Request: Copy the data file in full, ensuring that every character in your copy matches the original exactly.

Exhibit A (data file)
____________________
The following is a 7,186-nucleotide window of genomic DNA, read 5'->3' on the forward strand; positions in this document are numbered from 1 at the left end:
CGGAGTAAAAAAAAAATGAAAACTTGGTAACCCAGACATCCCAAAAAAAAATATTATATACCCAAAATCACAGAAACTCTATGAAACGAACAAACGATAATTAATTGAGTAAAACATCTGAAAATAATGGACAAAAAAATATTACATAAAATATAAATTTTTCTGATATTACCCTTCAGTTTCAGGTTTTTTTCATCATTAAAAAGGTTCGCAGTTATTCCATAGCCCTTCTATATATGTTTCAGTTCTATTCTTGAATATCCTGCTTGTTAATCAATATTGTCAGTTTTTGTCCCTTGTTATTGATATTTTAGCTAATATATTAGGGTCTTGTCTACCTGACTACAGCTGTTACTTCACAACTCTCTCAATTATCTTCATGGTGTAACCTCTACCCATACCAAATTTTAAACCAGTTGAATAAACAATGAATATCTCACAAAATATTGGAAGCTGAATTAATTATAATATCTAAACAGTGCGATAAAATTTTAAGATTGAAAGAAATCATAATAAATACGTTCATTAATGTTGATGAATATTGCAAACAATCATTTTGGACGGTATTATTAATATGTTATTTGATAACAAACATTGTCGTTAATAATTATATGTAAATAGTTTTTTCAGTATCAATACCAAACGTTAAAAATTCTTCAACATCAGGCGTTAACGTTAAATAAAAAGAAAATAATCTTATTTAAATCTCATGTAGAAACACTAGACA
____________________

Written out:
The following is a 7,186-nucleotide window of genomic DNA, read 5'->3' on the forward strand; positions in this document are numbered from 1 at the left end:
CGGAGTAAAAAAAAAATGAAAACTTGGTAACCCAGACATCCCAAAAAAAAATATTATATACCCAAAATCACAGAAACTCTATGAAACGAACAAACGATAATTAATTGAGTAAAACATCTGAAAATAATGGACAAAAAAATATTACATAAAATATAAATTTTTCTGATATTACCCTTCAGTTTCAGGTTTTTTTCATCATTAAAAAGGTTCGCAGTTATTCCATAGCCCTTCTATATATGTTTCAGTTCTATTCTTGAATATCCTGCTTGTTAATCAATATTGTCAGTTTTTGTCCCTTGTTATTGATATTTTAGCTAATATATTAGGGTCTTGTCTACCTGACTACAGCTGTTACTTCACAACTCTCTCAATTATCTTCATGGTGTAACCTCTACCCATACCAAATTTTAAACCAGTTGAATAAACAATGAATATCTCACAAAATATTGGAAGCTGAATTAATTATAATATCTAAACAGTGCGATAAAATTTTAAGATTGAAAGAAATCATAATAAATACGTTCATTAATGTTGATGAATATTGCAAACAATCATTTTGGACGGTATTATTAATATGTTATTTGATAACAAACATTGTCGTTAATAATTATATGTAAATAGTTTTTTCAGTATCAATACCAAACGTTAAAAATTCTTCAACATCAGGCGTTAACGTTAAATAAAAAGAAAATAATCTTATTTAAATCTCATGTAGAAACACTAGACA